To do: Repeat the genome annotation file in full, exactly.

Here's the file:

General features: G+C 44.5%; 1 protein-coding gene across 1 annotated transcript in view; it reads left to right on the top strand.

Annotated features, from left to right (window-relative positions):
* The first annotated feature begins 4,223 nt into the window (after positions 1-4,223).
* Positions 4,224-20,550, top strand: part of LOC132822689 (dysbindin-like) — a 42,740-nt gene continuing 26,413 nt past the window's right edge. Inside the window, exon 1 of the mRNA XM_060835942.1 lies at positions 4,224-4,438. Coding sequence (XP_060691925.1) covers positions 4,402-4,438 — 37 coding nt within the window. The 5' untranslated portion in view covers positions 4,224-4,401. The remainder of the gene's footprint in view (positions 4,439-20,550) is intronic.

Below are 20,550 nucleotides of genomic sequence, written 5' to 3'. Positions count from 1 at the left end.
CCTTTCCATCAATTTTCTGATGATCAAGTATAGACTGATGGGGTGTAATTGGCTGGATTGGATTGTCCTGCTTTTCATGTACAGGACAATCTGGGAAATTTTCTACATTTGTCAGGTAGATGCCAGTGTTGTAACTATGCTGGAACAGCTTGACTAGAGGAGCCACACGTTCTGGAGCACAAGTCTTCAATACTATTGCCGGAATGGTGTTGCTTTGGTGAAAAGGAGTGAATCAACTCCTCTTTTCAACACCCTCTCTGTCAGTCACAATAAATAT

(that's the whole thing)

General features: G+C 44.5%; 1 protein-coding gene across 1 annotated transcript in view; it reads left to right on the top strand.

Annotated features, from left to right (window-relative positions):
* The first annotated feature begins 4,223 nt into the window (after positions 1-4,223).
* Positions 4,224-20,550, top strand: part of LOC132822689 (dysbindin-like) — a 42,740-nt gene continuing 26,413 nt past the window's right edge. Inside the window, exon 1 of the mRNA XM_060835942.1 lies at positions 4,224-4,438. Coding sequence (XP_060691925.1) covers positions 4,402-4,438 — 37 coding nt within the window. The 5' untranslated portion in view covers positions 4,224-4,401. The remainder of the gene's footprint in view (positions 4,439-20,550) is intronic.

Below are 20,550 nucleotides of genomic sequence, written 5' to 3'. Positions count from 1 at the left end.
CCTTTCCATCAATTTTCTGATGATCAAGTATAGACTGATGGGGTGTAATTGGCTGGATTGGATTGTCCTGCTTTTCATGTACAGGACAATCTGGGAAATTTTCTACATTTGTCAGGTAGATGCCAGTGTTGTAACTATGCTGGAACAGCTTGACTAGAGGAGCCACACGTTCTGGAGCACAAGTCTTCAATACTATTGCCGGAATGGTGTTGCTTTGGTGAAAAGGAGTGAATCAACTCCTCTTTTCAACACCCTCTCTGTCAGTCACAATAAATAT